Growing older, whilst becoming a Queen, are privileges denied to most of us. They require strength, self-control, resilience and, of course, great health. Her Majesty Queen Elizabeth II, the United Kingdom’s longest-reigning monarch and the oldest head of state in the world, is succeeding at both.
But how can she remain amazingly comfortable in her own skin after all these decades?
She probably has very good genes to count on, but being in such a great form, at 96 years old, surpassing the average life expectancy for many women (at least in the UK), is also a matter of having a healthy lifestyle and great mental well being. What’s her secret? A surprisingly simple approach to nutrition, sensible exercise, a great sleep routine and, of course, a cup of Earl-Grey tea every morning to set off her day in the brightest possible way.
She is a living example of what it looks like to stay vibrant under decades of enormous pressure and responsibility- British culturalist Bryan Kozlowski writes in his book Long Live the Queen: 23 Rules for Living from Britain’s Longest-Reigning Monarch-. She is truly a time capsule of a rapidly disappearing generation that approached life very differently than we do today, oftentimes with much more pluck and good sense, something that deserves to be remembered and, if we can, re-embraced.
Here are some strategies behind the Queen’s remarkable self-preservation he has shared with us, after spending several years as a lifestyle and British-culture researcher monitoring her brilliant approach to life.
The Queen has never let life’s drama get her down, regardless of the royal scandals she had to endure over the years. Being resilient is probably one of her most popular traits. She is well known for staying on top of her work, spending leisure time, navigating both familiar and professional relationships, and managing to do it all while ageing gracefully.
“Elizabeth comes from a dignity culture, where everyone was very responsible for their own emotions,” said Kozlowski, who believes the queen’s positive attitude gives her mental strength. “She practices what psychologists call benefit-finding. She has this willingness to adapt, which banishes the insidious stress you get from resisting change,” he said. “That contributes to longevity and a fulfilling existence for sure.”
The Queen knows the importance of continuing engagement in activities and relationships. As a result, she’s never off duty, keeping her brain active, through work or educational projects. She sees public and voluntary service as one of the most important elements of her work.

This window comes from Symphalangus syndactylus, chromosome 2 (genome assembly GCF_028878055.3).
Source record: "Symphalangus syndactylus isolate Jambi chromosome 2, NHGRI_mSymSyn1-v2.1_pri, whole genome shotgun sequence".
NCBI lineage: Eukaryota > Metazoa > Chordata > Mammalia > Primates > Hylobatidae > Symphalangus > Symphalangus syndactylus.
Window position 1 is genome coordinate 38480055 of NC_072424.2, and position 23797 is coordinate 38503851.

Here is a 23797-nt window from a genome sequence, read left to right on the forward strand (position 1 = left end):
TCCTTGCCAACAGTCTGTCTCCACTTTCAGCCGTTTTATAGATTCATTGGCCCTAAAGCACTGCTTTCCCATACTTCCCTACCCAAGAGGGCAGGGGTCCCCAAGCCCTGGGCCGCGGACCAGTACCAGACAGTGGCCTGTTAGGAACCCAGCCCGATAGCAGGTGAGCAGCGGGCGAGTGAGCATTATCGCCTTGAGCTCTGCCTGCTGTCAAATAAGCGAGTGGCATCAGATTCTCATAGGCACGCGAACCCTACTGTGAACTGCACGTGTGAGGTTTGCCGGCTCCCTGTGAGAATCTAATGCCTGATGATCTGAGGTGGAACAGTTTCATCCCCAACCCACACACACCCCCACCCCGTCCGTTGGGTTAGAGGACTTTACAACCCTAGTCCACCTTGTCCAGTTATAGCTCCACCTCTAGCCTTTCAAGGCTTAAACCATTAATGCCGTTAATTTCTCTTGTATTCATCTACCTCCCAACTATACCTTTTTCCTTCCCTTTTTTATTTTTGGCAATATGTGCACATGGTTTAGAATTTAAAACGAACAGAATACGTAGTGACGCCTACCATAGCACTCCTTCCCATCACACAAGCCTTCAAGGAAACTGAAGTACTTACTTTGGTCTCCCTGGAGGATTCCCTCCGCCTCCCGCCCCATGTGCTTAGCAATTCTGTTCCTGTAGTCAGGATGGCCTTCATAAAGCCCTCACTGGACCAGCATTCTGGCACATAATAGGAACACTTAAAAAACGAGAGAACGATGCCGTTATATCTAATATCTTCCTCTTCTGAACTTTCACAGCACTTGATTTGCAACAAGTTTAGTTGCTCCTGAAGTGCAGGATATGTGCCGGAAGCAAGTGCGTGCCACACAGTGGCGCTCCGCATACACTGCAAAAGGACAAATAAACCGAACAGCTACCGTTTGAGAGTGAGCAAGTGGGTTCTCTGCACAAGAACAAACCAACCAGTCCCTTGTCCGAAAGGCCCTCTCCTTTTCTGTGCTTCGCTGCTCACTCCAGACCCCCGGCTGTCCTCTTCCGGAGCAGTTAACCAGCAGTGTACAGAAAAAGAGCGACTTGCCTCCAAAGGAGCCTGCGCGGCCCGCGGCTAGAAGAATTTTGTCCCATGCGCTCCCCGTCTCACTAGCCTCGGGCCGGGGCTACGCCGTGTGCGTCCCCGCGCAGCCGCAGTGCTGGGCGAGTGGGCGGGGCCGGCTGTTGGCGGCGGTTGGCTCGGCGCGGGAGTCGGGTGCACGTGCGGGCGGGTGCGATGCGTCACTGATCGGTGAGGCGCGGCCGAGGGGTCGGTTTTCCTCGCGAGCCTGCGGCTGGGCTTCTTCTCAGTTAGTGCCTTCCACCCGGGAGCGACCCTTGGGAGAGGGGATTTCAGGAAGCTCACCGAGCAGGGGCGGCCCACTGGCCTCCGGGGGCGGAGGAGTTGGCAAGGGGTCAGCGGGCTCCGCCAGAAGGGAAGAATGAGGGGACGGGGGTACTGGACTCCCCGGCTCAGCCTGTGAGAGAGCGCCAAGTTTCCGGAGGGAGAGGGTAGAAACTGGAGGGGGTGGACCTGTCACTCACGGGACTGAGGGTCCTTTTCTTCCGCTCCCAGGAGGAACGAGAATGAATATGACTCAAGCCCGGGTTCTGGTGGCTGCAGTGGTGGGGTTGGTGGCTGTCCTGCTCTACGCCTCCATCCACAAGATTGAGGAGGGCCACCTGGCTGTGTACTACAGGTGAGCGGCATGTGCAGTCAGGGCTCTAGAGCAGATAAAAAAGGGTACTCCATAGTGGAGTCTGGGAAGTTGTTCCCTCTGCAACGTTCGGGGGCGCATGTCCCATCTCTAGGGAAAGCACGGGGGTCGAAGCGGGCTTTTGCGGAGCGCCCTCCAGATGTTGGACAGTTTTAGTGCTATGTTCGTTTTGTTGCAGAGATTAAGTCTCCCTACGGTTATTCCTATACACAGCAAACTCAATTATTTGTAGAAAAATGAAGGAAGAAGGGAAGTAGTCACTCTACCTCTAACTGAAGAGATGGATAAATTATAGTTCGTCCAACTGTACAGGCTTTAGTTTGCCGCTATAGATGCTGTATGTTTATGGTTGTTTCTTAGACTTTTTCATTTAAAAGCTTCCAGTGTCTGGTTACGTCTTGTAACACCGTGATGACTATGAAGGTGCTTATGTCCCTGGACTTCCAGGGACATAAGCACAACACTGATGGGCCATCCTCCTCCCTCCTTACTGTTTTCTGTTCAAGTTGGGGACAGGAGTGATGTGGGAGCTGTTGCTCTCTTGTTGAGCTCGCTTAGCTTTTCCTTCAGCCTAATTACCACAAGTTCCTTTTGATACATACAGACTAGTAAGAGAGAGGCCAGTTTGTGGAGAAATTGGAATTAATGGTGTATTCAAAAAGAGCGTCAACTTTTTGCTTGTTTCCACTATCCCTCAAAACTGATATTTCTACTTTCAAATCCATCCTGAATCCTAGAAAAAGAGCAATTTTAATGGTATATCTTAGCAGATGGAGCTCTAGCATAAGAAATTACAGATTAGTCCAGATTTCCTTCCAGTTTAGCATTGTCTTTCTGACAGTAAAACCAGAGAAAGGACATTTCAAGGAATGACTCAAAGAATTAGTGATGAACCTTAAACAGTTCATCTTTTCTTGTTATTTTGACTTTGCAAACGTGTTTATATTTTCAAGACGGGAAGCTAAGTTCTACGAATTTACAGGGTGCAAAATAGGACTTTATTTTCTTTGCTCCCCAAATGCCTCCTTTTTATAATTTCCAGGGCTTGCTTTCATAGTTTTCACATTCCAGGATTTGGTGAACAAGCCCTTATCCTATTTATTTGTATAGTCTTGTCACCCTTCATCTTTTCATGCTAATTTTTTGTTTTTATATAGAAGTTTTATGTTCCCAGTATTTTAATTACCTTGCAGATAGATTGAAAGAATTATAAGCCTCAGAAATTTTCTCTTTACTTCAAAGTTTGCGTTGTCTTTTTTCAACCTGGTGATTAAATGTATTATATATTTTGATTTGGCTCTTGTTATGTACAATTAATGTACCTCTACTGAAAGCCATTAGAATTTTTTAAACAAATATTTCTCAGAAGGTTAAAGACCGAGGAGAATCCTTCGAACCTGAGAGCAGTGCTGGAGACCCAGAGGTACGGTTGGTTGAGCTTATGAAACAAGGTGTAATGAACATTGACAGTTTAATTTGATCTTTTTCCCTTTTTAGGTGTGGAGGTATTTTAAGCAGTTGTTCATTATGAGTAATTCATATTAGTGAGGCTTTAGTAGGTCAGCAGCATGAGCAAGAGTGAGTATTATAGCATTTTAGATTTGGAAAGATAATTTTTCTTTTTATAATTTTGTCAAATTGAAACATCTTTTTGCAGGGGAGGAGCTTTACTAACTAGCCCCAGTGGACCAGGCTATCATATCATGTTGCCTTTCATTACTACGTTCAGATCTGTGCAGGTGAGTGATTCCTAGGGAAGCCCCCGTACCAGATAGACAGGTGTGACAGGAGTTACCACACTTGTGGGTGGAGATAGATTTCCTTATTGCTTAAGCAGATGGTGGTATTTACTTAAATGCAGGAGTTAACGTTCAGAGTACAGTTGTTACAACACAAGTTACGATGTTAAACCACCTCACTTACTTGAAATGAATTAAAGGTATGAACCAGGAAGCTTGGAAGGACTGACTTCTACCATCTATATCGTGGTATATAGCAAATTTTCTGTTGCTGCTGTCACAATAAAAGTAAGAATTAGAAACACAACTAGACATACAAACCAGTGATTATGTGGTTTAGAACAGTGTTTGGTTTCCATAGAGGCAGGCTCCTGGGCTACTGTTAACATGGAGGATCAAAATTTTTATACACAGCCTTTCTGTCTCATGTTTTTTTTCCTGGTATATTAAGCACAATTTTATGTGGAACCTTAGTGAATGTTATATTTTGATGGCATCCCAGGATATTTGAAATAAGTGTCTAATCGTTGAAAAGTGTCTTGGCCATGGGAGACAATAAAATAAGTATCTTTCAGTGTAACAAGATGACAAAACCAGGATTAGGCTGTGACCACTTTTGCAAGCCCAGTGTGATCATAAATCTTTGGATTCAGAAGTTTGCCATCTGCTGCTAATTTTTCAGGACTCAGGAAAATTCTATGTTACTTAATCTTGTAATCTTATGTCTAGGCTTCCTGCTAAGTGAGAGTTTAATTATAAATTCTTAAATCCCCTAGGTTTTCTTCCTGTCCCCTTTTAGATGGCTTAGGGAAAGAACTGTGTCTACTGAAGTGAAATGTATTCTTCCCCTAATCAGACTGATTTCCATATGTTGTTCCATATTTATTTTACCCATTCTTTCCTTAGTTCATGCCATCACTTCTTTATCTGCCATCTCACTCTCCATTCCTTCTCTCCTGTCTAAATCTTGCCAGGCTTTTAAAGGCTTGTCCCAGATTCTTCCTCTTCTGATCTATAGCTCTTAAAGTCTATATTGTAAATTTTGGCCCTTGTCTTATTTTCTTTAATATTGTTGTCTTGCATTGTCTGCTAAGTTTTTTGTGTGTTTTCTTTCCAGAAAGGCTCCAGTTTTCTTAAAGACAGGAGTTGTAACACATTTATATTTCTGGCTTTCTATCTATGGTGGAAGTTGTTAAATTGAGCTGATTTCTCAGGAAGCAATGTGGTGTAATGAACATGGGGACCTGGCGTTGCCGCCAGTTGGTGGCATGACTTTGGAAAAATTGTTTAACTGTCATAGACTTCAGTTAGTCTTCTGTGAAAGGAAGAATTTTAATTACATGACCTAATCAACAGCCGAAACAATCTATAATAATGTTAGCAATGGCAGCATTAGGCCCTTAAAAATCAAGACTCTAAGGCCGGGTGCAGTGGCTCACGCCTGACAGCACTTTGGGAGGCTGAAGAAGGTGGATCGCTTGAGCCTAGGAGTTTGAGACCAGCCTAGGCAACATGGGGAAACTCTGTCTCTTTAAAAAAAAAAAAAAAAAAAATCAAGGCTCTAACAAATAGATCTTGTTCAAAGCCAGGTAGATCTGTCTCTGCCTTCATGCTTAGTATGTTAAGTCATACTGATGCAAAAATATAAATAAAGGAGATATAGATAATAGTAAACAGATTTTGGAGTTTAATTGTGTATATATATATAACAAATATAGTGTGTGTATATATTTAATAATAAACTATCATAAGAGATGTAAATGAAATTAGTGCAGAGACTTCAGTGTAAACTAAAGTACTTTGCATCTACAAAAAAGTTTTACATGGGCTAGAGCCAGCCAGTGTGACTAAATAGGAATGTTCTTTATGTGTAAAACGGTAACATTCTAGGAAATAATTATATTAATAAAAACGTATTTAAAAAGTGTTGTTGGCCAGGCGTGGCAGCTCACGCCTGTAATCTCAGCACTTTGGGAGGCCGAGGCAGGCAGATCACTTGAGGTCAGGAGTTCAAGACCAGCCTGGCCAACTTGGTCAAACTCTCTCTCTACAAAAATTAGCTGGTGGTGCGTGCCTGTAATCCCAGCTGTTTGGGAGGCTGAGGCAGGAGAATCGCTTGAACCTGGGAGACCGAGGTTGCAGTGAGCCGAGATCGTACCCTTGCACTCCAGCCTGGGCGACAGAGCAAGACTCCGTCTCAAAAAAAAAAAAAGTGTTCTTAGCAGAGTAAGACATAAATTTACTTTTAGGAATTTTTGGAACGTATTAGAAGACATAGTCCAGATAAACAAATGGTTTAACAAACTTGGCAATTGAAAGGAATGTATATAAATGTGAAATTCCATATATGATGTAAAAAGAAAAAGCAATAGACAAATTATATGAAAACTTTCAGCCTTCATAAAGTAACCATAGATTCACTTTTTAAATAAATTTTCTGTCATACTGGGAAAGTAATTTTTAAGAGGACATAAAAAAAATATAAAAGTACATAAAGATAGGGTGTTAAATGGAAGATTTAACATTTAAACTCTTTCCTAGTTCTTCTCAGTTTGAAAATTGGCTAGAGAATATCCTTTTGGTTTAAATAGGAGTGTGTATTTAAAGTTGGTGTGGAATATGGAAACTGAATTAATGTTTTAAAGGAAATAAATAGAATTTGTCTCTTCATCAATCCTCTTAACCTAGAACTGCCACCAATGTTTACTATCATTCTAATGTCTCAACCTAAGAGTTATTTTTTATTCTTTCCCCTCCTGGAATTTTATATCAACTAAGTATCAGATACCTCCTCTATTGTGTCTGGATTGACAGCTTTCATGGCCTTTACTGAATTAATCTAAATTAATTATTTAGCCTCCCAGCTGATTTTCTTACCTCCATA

“The Crown is Elizabeth II’s life: a twofer package with inseparable symbiosis of duty and identity,” Kozlowski writes. “Over the years, she has demonstrated compassion and tenderheartedness by supporting several charitable organizations and good causes, balancing work-life and productivity”.
Despite being almost always hard at work, the Queen definitely finds regular daytime breaks to rest and recharge. Her Majesty loves spending time outdoors walking her dogs around the grounds of Windsor Castle or Buckingham Palace and has also long been fond of horseback riding for most of her life. Whether spending time in nature or enjoying quiet time alone, it’s no doubt she has contributed to her strong immune system.
“To achieve longevity, most people tend to think you need to maintain a rigorous fitness regime,” said Kozlowski, “not the queen. She is a great believer in sensible exercise, such as brisk walks with her corgis and horseback riding. Research says the types of exercise you keep up are the ones which give you pleasure“.
Great sleeping routine
The Queen’s lifespan could be also a direct result of her excellent sleep routine, according to health researchers. The 96-year-old has in fact reportedly followed a strict bedtime regime. She typically goes to bed at about 11 pm to guarantee a solid 8 hours of rest—an absolute must for the hardworking Elizabeth—and arises every morning feeling refreshed and ready to take on the day.
The Queen eats everything but in moderation. Mostly an unfussy eater, she prefers to dine on simple comfort foods. Her meals are mostly high in protein and low in carbs, consisting of grilled Dover sole or Scottish salmon with spinach or zucchini. She also likes simple salad with grilled chicken and sticks to a no-starch rule. Of course, she doesn’t skip desserts. Fresh peaches, strawberries or dark chocolate are the Queen’s favourite ones. Occasionally, she enjoys a homemade chocolate dessert. When it comes to alcohol, she enjoys drinking gin cocktails, champagne and dry martinis.
Never skip your tea
The monarch’s favourite ritual is, of course, an afternoon tea with sandwiches and scones. Former butler to the Queen, and etiquette expert Grant Harrold has revealed: “I am sure the Queen enjoys her Assam or her Earl Grey the traditional way, made with tea leaves in a teapot and poured into a fine bone china teacup. She will also use a strainer.” Mr Grant also notes that the Queen always adds milk to the cup after the tea because: “since the 18th century, the “proper” way of brewing tea has been to serve tea before milk, and this is something that the British royals adhere to”.
What an amazing example Her Majesty is to all of us, with so many positive lessons from which we all could learn. Successful ageing is measured in both quantity of years and quality of life — not simply breathing but retaining vitality and enthusiasm, enough to make life well worth living. We at CrunchyTales would like to wish Her Majesty Queen Elizabeth II all the very best for her Platinum Jubilee this year.